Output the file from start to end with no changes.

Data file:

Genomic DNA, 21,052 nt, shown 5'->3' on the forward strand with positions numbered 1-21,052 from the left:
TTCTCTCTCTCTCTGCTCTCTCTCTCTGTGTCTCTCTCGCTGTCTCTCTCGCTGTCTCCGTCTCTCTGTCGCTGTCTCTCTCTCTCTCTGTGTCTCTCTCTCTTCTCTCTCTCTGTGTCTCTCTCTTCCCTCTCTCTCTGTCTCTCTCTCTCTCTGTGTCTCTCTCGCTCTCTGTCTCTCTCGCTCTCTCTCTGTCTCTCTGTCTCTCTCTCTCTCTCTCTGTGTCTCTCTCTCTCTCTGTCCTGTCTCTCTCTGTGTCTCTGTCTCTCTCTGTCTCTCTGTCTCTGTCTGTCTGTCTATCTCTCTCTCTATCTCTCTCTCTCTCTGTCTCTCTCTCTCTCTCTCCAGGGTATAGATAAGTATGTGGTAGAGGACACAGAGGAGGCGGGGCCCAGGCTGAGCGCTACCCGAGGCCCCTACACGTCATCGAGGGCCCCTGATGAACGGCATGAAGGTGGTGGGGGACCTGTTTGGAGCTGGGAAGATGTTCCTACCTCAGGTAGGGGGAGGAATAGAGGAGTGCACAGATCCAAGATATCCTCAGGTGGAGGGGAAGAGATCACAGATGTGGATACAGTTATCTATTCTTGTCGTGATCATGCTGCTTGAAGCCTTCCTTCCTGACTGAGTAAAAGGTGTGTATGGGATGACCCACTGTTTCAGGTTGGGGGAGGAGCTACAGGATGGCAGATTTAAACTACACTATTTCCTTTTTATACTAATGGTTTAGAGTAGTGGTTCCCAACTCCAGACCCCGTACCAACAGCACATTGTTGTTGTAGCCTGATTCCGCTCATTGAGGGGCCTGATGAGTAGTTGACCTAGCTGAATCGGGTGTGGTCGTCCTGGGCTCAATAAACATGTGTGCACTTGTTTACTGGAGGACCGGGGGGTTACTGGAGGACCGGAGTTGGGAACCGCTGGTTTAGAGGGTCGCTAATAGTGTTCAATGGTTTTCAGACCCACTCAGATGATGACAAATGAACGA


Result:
Genomic DNA, 21,052 nt, shown 5'->3' on the forward strand with positions numbered 1-21,052 from the left:
TTCTCTCTCTCTCTGCTCTCTCTCTCTGTGTCTCTCTCGCTGTCTCTCTCGCTGTCTCCGTCTCTCTGTCGCTGTCTCTCTCTCTCTCTGTGTCTCTCTCTCTTCTCTCTCTCTGTGTCTCTCTCTTCCCTCTCTCTCTGTCTCTCTCTCTCTCTGTGTCTCTCTCGCTCTCTGTCTCTCTCGCTCTCTCTCTGTCTCTCTGTCTCTCTCTCTCTCTCTCTGTGTCTCTCTCTCTCTCTGTCCTGTCTCTCTCTGTGTCTCTGTCTCTCTCTGTCTCTCTGTCTCTGTCTGTCTGTCTATCTCTCTCTCTATCTCTCTCTCTCTCTGTCTCTCTCTCTCTCTCTCCAGGGTATAGATAAGTATGTGGTAGAGGACACAGAGGAGGCGGGGCCCAGGCTGAGCGCTACCCGAGGCCCCTACACGTCATCGAGGGCCCCTGATGAACGGCATGAAGGTGGTGGGGGACCTGTTTGGAGCTGGGAAGATGTTCCTACCTCAGGTAGGGGGAGGAATAGAGGAGTGCACAGATCCAAGATATCCTCAGGTGGAGGGGAAGAGATCACAGATGTGGATACAGTTATCTATTCTTGTCGTGATCATGCTGCTTGAAGCCTTCCTTCCTGACTGAGTAAAAGGTGTGTATGGGATGACCCACTGTTTCAGGTTGGGGGAGGAGCTACAGGATGGCAGATTTAAACTACACTATTTCCTTTTTATACTAATGGTTTAGAGTAGTGGTTCCCAACTCCAGACCCCGTACCAACAGCACATTGTTGTTGTAGCCTGATTCCGCTCATTGAGGGGCCTGATGAGTAGTTGACCTAGCTGAATCGGGTGTGGTCGTCCTGGGCTCAATAAACATGTGTGCACTTGTTTACTGGAGGACCGGGGGGTTACTGGAGGACCGGAGTTGGGAACCGCTGGTTTAGAGGGTCGCTAATAGTGTTCAATGGTTTTCAGACCCACTCAGATGATGACAAATGAACGA